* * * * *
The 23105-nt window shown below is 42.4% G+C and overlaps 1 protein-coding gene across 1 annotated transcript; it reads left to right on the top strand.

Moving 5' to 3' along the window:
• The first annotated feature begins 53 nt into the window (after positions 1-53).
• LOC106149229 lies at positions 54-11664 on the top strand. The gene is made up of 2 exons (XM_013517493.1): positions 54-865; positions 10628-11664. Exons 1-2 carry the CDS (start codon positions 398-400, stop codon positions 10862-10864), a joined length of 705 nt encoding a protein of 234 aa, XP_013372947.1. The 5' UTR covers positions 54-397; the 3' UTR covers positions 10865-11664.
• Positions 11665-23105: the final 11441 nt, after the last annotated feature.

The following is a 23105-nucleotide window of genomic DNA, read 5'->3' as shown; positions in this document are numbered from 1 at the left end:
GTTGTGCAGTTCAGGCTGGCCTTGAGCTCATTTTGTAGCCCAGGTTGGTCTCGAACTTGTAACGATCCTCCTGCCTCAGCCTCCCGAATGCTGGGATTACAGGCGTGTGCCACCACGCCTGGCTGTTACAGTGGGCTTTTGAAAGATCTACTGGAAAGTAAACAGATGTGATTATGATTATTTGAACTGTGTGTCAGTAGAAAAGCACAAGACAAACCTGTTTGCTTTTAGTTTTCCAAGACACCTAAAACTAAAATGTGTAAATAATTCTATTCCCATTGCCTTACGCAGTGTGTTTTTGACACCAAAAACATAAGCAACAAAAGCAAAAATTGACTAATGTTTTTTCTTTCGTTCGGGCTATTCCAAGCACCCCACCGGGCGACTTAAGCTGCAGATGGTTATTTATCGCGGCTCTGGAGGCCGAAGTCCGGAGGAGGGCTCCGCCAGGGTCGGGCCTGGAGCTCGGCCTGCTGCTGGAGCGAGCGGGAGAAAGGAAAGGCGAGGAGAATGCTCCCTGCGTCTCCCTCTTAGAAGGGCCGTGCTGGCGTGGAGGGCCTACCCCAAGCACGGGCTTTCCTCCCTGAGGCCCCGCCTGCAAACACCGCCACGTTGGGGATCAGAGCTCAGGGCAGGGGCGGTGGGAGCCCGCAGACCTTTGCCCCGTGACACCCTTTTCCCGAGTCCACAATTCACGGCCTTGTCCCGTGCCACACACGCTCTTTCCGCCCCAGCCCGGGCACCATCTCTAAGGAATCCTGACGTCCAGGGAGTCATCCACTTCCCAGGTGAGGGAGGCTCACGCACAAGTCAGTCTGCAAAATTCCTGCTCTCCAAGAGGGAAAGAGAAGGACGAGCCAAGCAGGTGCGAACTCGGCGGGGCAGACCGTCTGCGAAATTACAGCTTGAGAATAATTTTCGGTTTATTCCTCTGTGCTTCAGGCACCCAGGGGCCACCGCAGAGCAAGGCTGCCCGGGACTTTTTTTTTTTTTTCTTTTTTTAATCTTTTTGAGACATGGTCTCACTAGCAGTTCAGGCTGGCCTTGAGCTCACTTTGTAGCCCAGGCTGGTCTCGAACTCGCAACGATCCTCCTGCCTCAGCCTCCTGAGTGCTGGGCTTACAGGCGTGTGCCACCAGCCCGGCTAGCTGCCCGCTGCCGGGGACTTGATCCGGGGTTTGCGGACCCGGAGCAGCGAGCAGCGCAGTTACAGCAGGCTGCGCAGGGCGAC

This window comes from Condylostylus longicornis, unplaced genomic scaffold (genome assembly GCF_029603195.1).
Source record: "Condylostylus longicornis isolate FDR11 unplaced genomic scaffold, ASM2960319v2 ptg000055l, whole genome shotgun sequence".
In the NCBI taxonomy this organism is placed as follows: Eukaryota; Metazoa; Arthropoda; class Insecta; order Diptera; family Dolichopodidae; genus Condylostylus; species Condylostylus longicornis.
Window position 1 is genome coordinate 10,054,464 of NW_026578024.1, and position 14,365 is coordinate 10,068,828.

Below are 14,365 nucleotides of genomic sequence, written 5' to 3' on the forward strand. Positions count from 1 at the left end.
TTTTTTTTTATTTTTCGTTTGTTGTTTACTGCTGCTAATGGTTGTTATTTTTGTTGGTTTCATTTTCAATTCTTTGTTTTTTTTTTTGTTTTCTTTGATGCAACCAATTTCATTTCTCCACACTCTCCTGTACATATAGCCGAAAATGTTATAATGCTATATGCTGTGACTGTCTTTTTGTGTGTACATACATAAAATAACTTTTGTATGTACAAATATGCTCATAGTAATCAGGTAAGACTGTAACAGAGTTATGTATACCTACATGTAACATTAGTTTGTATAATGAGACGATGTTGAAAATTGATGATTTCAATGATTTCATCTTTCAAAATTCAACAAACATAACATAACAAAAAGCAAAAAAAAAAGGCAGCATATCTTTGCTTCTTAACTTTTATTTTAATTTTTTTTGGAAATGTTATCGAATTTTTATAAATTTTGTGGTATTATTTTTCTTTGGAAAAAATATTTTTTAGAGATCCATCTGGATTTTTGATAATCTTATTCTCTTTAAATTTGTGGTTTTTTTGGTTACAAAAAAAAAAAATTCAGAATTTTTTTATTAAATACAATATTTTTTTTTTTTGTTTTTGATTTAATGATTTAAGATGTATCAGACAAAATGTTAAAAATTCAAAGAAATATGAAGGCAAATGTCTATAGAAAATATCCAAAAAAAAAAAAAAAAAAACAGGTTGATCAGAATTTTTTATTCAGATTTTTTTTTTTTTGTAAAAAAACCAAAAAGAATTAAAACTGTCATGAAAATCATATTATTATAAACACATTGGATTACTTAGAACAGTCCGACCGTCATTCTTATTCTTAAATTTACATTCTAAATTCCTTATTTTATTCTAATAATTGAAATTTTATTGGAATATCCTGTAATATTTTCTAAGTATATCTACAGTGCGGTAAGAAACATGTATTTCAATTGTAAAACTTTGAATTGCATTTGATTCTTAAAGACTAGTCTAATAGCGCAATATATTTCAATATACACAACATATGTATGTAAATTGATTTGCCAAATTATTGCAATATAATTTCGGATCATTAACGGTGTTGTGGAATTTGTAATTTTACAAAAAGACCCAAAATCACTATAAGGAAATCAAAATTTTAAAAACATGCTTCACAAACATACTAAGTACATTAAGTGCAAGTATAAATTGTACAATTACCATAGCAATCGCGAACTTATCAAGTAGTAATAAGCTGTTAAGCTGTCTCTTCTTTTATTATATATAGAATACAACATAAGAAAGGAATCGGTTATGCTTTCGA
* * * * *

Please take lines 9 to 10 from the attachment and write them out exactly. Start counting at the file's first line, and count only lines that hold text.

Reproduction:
Source record: "Condylostylus longicornis isolate FDR11 unplaced genomic scaffold, ASM2960319v2 ptg000055l, whole genome shotgun sequence".
In the NCBI taxonomy this organism is placed as follows: Eukaryota; Metazoa; Arthropoda; class Insecta; order Diptera; family Dolichopodidae; genus Condylostylus; species Condylostylus longicornis.